An evaluation of the use of blood metabolite concentrations as indicators of nutritional status in free-ranging indigenous goats
AbstractThe aim of this study was to determine whether blood metabolite concentrations in free-ranging indigenous goats are sensitive to expected variations in nutrient supply, and whether they could be used to evaluate different kidding seasons at two locations subject to similar seasonal variations in terms of nutrient supply. Monthly blood samples were taken over a period of one year. At Delftzyl farm, where a winter kidding season (June) was practised, glucose concentrations decreased from February onwards and reached their lowest levels just prior to the kidding season. Plasma glucose concentrations increased sharply after parturition and subsequently decreased until the end of lactation. Glucose concentrations were lower in lactating does than in non-lactating does during the first two months of lactation. In contrast, glucose concentrations during lactation in does at Loskop farm, where kidding took place during spring (October), did not differ from those recorded during the four months following weaning, and neither were there differences between lactating and non-lactating does. Glucose concentrations during lactation at Loskop farm were also higher than at Delftzyl farm. The different responses can be attributed to the fact that lactation at Loskop farm coincided with peak nutrient availability during the summer period of vegetative growth, whereas lactation at Delftzyl farm coincided with low nutrient availability and quality during the winter period of plant dormancy. Plasma urea concentrations were also elevated during the last month of pregnancy and the first two months of lactation at this location, and were higher during lactation than those recorded at the summer kidding site, indicating that body protein reserves may have been catabolized to support gluconeogenesis in these animals. Plasma cholesterol concentrations were higher in lactating goats than in non-lactating goats at Delftzyl farm but not at Loskop farm. Cholesterol concentrations during lactation were also higher at Delftzyl than at Loskop. This suggests that body adipose tissue reserves were catabolized during the winter lactation at Delftzyl farm. These results indicate that lactating does at Delftzyl farm were unable to maintain glucose homeostasis during pregnancy and lactation without significant catabolism of body reserves, and suggests that the winter kidding practised there was inappropriate in relation to the available nutrient supply. It was concluded that the plasma concentrations of all the blood metabolites studied were sensitive to seasonal changes in nutrient supply, and that they could be of use as a management tool in free-ranging farming systems in which conventional methods of nutritional assessment are difficult to apply.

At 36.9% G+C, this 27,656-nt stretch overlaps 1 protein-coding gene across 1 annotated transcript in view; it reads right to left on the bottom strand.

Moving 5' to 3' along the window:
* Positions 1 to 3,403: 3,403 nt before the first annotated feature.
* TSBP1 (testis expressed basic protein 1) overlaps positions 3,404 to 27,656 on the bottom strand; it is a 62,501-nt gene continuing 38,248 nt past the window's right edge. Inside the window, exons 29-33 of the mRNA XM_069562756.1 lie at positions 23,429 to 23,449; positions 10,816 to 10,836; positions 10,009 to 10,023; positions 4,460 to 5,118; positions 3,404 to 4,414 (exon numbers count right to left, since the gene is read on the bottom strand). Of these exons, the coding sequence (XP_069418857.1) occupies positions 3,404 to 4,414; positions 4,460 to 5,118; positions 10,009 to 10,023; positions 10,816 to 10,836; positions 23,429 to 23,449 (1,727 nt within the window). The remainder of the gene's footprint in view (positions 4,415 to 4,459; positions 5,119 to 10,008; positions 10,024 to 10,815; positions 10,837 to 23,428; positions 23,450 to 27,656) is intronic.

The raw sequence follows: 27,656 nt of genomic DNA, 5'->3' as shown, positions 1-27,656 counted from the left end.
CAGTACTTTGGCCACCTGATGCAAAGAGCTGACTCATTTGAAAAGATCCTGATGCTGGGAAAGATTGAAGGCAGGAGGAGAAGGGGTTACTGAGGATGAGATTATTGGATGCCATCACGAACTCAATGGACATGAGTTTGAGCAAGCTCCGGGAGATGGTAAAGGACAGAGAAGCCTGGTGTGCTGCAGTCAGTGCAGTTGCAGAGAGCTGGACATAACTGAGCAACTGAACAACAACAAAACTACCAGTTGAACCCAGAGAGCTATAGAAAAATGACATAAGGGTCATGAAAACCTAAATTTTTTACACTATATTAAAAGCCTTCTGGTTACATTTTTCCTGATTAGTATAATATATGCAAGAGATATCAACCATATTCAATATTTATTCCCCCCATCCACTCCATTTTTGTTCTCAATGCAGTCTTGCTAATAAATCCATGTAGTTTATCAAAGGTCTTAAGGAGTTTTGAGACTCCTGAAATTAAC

(South African Journal of Animal Science, 2000, 30(2): 115-120)